The role of People of Praise in South Bend, IN

A closer (and local) look at the religious group of SCOTUS nominee Amy Coney Barrett

Readers, I am a Hoosier. I’m from central Indiana, and my relatives are from the southern part of the state known as “Kentuckiana.” I grew up in a town of 16,000 and was regularly called a “city boy” when I would visit my cousins. Even though we only lived two hours away, there was a cultural chasm. Somehow, I was from the North and they were from the South.

I had already been thinking about this when I asked this question on Twitter over the weekend:

The point being: the Midwest is more complicated than it seems to outsiders, and its nuances have never really been captured in mass media the way other regions have - but let me cut my Midwestern grievance off at the pass. *Grumbles at “coastal elites” calling us “flyover country.”*

One such example of the “surprising” complexity of Midwestern states like Indiana can be found in this excellent article by Adam Wren in POLITICO. Adam is a friend, fellow Indiana Wesleyan alum & classmate, and the writer of the IMPORTANTVILLE newsletter here on Substack.

In this article, Adam visits South Bend, Indiana - home of the Notre Dame Fighting Irish, and more importantly, Supreme Court nominee Amy Coney Barrett. Judge Barrett has come under scrutiny for her involvement with the religious community known as People of Praise:

Her spiritual group, however, has drawn more questions. People of Praise is one of a number of groups that rose up in the 1960s and '70s to offer intense, highly supportive religious communities, in the style of evangelical churches, within the Catholic tradition. The group, though mostly Catholic, is outside control of the church itself. The group has a website, but doesn’t let reporters visit its worship center. When Barrett was nominated for her federal judgeship in 2017, she didn’t disclose her involvement. Critics, even those wary of making religion an issue in a judicial appointment, have questioned what role its member agreements—it’s “neither an oath nor a vow, but it is an important personal commitment,” the website notes—plays in her legal philosophy. Former members have called it “secretive” and a “cult”—and, above all, it has remained something of an opaque chapter attached to the life of an increasingly public figure.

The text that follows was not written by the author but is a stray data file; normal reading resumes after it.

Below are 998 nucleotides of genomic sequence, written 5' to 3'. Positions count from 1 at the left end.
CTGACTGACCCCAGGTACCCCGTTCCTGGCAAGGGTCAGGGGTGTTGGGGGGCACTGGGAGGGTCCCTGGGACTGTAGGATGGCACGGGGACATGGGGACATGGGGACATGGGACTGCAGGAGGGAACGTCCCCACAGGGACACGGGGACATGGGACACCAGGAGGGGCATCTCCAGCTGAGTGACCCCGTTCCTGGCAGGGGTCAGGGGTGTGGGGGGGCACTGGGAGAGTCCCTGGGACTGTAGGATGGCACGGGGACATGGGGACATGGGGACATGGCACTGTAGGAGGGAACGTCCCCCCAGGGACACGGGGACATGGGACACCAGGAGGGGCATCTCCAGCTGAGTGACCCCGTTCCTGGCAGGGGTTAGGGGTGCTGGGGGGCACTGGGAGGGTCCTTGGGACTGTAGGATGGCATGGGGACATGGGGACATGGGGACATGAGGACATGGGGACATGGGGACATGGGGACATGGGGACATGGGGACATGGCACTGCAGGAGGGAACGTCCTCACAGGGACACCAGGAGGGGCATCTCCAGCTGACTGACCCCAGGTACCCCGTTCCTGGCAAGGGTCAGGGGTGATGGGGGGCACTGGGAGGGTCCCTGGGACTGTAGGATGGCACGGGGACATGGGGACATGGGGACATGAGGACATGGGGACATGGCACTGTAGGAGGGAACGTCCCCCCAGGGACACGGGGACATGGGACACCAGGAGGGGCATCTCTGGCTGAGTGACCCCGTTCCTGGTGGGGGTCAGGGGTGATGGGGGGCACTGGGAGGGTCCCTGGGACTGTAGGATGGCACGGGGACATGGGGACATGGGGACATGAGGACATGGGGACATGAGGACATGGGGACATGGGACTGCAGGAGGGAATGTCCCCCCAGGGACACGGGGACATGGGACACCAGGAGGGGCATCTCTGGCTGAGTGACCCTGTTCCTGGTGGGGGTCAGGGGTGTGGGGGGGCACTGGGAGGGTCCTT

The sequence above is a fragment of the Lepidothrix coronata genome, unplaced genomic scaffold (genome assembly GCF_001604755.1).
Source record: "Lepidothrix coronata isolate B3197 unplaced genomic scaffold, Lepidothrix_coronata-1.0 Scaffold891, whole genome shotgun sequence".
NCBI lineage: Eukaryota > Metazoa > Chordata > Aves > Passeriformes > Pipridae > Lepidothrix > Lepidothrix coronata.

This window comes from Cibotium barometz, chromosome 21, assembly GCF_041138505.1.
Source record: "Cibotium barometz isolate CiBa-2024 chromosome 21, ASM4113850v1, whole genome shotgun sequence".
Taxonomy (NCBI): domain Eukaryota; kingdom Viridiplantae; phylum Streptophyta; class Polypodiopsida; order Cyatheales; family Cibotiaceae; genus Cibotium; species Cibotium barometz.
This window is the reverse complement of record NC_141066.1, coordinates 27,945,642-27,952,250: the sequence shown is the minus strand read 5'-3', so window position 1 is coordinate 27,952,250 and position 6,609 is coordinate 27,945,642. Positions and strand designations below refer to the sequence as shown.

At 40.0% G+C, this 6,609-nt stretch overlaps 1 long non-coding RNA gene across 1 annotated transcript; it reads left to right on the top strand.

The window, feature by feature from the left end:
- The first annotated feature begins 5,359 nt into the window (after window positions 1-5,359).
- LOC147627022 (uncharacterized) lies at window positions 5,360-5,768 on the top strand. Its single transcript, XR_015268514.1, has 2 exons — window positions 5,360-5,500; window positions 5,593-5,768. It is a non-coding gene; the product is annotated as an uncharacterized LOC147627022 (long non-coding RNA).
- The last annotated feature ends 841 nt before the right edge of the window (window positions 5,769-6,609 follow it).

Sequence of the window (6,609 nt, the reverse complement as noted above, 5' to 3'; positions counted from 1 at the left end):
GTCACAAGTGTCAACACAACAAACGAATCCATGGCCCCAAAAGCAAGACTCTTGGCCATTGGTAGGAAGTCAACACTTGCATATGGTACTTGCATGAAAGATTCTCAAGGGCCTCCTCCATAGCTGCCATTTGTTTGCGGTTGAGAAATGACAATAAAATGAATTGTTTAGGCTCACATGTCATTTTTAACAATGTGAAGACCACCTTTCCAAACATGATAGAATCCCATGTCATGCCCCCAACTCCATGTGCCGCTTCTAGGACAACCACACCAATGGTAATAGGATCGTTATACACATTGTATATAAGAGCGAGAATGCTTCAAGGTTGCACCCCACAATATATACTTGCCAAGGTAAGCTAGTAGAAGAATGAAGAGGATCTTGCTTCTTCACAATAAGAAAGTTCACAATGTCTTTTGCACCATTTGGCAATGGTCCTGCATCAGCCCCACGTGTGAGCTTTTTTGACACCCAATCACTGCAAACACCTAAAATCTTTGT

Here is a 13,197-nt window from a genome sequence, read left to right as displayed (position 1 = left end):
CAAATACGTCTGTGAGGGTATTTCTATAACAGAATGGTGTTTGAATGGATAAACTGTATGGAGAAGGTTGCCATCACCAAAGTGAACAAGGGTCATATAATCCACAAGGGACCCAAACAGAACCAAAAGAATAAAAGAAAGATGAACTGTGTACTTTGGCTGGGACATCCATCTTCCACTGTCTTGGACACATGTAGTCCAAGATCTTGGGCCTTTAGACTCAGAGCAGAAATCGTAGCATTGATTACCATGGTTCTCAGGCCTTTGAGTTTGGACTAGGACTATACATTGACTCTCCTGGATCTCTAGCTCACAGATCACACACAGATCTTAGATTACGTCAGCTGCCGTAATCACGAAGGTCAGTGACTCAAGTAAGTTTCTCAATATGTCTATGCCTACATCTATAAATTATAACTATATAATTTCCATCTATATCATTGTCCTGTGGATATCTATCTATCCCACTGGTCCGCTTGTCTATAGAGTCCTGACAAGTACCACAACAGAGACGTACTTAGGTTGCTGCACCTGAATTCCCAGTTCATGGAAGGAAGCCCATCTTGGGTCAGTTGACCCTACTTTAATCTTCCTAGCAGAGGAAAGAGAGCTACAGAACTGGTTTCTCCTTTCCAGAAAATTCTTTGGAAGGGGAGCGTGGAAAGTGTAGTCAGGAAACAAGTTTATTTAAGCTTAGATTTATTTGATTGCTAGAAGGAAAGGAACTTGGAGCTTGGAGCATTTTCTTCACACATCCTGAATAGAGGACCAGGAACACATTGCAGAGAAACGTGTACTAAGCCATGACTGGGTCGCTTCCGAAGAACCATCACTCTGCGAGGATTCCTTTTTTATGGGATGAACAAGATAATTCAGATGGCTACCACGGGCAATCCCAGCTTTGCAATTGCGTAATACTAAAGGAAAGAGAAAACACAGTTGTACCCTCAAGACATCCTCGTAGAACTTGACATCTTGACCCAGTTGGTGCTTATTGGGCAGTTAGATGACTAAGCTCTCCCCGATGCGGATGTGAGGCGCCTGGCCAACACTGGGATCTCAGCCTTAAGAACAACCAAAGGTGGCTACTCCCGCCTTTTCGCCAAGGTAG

The Trinity School, where Amy Coney Barrett served as a board member on Friday, Sept. 25, 2020 in South Bend, Indiana. | Taylor Glascock for Politico Magazine

The Trinity School, where Amy Coney Barrett served as a board member, in South Bend, Indiana.

What’s difficult to understand outside South Bend, however, is just how deeply integrated this group is into the local community. Though the group has only a few thousand local members, and keeps a low profile as an organization, its influence and footprint in the city are significant. That influence, and its resistance to liberal changes in the wider culture, are likely to arise as issues in her Supreme Court nomination hearings, expected to begin Oct. 12. (Emphasis mine.)